Our Travel blog
Thursday 2 June
An added bonus of staying with our friends in Shallowford is that they possess a space-age shower. Its a cylinder shaped white cubicle with glass doors and an array of hoses, water jets and shiny chrome attachments inside. It looks like something Professor Frink from The Simpsons would invent, or Jeff Goldblum would step out of as half fly, half man. It even has twin seats for the steam setting, maybe so that you can get saucy. If you do I'd advise being wary of leaning against any buttons while in the throws of passion lest you unleash a jet of water somewhere surprising. Perhaps there's a button that makes a mirror ball appear and a cocktail cabinet pop up. I'll leave it to you to experiment. It was all I could do today in my hungover state to switch it on and stand under the stream of hot water. I did press a button on the bewildering control panel thinking FM might be a foot massage but it turned out to be Radio 4.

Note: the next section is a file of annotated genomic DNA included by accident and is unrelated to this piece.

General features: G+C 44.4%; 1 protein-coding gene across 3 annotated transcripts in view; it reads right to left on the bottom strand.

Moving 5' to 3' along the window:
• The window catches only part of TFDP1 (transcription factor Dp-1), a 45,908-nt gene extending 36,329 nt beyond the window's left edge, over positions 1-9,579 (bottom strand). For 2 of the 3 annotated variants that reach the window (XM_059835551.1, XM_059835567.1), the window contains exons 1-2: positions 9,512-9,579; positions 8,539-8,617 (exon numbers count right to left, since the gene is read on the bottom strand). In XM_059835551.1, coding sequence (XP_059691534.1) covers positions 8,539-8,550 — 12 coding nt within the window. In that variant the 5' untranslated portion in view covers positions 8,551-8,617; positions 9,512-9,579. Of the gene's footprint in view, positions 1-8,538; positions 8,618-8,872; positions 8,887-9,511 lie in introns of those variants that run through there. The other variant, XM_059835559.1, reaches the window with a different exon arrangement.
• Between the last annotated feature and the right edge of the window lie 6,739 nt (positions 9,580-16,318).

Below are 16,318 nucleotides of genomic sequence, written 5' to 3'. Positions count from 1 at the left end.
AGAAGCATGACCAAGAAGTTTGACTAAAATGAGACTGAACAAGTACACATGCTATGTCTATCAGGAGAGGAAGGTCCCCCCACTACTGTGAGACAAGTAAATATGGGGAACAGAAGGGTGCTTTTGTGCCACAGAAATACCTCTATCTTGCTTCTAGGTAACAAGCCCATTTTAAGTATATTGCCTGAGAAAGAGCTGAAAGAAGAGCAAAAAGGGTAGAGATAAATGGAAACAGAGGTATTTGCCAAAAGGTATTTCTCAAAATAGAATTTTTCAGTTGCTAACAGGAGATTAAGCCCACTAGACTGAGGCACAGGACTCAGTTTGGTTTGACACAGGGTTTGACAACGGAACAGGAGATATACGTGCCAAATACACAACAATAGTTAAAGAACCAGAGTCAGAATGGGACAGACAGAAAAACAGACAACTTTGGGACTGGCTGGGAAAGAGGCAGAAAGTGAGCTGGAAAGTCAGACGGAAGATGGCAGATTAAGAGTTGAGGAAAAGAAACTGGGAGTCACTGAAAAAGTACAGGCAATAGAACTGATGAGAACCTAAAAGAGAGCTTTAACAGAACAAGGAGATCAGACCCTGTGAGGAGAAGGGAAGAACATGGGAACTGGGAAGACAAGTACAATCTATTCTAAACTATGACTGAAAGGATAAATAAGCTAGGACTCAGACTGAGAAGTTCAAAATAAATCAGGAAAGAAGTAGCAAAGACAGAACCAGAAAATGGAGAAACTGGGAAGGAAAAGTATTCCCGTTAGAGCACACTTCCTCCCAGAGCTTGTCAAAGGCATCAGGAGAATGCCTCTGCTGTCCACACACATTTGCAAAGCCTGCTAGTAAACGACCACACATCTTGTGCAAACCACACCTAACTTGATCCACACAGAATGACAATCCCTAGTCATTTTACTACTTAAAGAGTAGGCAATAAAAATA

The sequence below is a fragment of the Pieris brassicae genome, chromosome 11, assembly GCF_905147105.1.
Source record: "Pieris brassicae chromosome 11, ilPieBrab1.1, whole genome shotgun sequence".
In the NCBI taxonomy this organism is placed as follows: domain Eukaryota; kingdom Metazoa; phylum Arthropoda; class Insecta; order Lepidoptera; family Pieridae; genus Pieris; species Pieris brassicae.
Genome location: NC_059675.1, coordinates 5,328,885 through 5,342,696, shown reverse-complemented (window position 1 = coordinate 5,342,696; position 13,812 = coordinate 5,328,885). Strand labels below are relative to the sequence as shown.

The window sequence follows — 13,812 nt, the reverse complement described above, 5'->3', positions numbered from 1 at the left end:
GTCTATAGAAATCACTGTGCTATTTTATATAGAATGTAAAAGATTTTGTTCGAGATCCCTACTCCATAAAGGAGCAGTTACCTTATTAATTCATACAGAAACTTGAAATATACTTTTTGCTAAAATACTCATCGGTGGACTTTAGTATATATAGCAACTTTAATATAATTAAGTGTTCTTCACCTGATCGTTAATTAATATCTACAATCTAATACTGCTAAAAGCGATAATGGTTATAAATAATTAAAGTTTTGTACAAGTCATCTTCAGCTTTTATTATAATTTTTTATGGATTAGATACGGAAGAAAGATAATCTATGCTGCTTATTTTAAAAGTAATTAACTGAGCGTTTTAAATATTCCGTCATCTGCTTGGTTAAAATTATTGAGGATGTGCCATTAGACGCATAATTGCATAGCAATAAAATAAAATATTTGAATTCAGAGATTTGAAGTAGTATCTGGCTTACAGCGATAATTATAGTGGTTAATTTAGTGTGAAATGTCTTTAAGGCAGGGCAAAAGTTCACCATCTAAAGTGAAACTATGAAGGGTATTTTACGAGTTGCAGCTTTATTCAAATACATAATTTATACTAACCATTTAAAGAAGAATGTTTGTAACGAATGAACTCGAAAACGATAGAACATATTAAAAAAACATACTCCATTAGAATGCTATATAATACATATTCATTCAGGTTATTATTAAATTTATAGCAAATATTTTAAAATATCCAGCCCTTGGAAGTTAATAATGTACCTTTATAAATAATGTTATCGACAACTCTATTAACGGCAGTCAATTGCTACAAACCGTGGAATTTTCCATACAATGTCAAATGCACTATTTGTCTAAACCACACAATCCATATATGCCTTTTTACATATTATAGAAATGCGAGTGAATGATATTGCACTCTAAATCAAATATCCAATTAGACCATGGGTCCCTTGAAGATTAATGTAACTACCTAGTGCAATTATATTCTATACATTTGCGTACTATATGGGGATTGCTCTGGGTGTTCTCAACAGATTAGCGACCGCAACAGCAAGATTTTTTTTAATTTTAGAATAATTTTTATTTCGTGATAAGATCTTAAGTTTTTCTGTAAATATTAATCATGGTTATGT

I exited the shower after a brief tussle with the magnetically sealed doors and was relieved to find myself still in Shallowford and not beamed up to the Starship Enterprise. To celebrate surviving the shower we fixed a security door handle to Mavis before heading an hour up the road to Uttoxeter for The Acoustic Festival of Great Britain.